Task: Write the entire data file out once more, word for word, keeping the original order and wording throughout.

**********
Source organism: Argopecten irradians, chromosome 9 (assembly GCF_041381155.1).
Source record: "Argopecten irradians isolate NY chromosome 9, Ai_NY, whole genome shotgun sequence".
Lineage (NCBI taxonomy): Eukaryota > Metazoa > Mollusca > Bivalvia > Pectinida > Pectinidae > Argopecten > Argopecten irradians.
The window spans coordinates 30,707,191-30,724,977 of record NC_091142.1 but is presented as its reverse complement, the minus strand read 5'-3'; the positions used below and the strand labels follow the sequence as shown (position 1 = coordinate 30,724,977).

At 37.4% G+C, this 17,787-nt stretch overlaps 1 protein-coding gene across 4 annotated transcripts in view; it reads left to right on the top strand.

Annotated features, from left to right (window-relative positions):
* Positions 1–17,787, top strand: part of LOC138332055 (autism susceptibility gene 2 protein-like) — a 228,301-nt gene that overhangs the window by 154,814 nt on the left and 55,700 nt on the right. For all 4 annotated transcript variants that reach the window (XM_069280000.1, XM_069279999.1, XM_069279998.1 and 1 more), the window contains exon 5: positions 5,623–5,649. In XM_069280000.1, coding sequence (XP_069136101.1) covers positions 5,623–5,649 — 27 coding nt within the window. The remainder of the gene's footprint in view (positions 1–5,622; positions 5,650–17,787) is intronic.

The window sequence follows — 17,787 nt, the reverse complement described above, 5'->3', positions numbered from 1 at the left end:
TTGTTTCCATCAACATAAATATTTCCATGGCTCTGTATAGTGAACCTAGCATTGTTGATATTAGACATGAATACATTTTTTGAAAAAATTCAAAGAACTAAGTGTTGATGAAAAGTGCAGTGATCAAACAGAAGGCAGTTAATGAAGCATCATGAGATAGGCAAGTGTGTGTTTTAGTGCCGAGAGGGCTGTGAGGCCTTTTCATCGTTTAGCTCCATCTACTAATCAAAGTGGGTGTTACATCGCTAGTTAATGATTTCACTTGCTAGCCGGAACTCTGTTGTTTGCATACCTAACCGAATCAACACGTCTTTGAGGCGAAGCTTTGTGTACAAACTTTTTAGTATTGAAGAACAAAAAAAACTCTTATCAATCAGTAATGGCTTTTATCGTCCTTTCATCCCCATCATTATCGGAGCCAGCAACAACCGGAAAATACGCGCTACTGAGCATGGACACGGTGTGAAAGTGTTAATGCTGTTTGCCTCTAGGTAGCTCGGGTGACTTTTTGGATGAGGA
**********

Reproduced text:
Source organism: Argopecten irradians, chromosome 9 (assembly GCF_041381155.1).
Source record: "Argopecten irradians isolate NY chromosome 9, Ai_NY, whole genome shotgun sequence".
Lineage (NCBI taxonomy): Eukaryota > Metazoa > Mollusca > Bivalvia > Pectinida > Pectinidae > Argopecten > Argopecten irradians.
The window spans coordinates 30,707,191-30,724,977 of record NC_091142.1 but is presented as its reverse complement, the minus strand read 5'-3'; the positions used below and the strand labels follow the sequence as shown (position 1 = coordinate 30,724,977).

At 37.4% G+C, this 17,787-nt stretch overlaps 1 protein-coding gene across 4 annotated transcripts in view; it reads left to right on the top strand.

Annotated features, from left to right (window-relative positions):
* Positions 1–17,787, top strand: part of LOC138332055 (autism susceptibility gene 2 protein-like) — a 228,301-nt gene that overhangs the window by 154,814 nt on the left and 55,700 nt on the right. For all 4 annotated transcript variants that reach the window (XM_069280000.1, XM_069279999.1, XM_069279998.1 and 1 more), the window contains exon 5: positions 5,623–5,649. In XM_069280000.1, coding sequence (XP_069136101.1) covers positions 5,623–5,649 — 27 coding nt within the window. The remainder of the gene's footprint in view (positions 1–5,622; positions 5,650–17,787) is intronic.

The window sequence follows — 17,787 nt, the reverse complement described above, 5'->3', positions numbered from 1 at the left end:
TTGTTTCCATCAACATAAATATTTCCATGGCTCTGTATAGTGAACCTAGCATTGTTGATATTAGACATGAATACATTTTTTGAAAAAATTCAAAGAACTAAGTGTTGATGAAAAGTGCAGTGATCAAACAGAAGGCAGTTAATGAAGCATCATGAGATAGGCAAGTGTGTGTTTTAGTGCCGAGAGGGCTGTGAGGCCTTTTCATCGTTTAGCTCCATCTACTAATCAAAGTGGGTGTTACATCGCTAGTTAATGATTTCACTTGCTAGCCGGAACTCTGTTGTTTGCATACCTAACCGAATCAACACGTCTTTGAGGCGAAGCTTTGTGTACAAACTTTTTAGTATTGAAGAACAAAAAAAACTCTTATCAATCAGTAATGGCTTTTATCGTCCTTTCATCCCCATCATTATCGGAGCCAGCAACAACCGGAAAATACGCGCTACTGAGCATGGACACGGTGTGAAAGTGTTAATGCTGTTTGCCTCTAGGTAGCTCGGGTGACTTTTTGGATGAGGA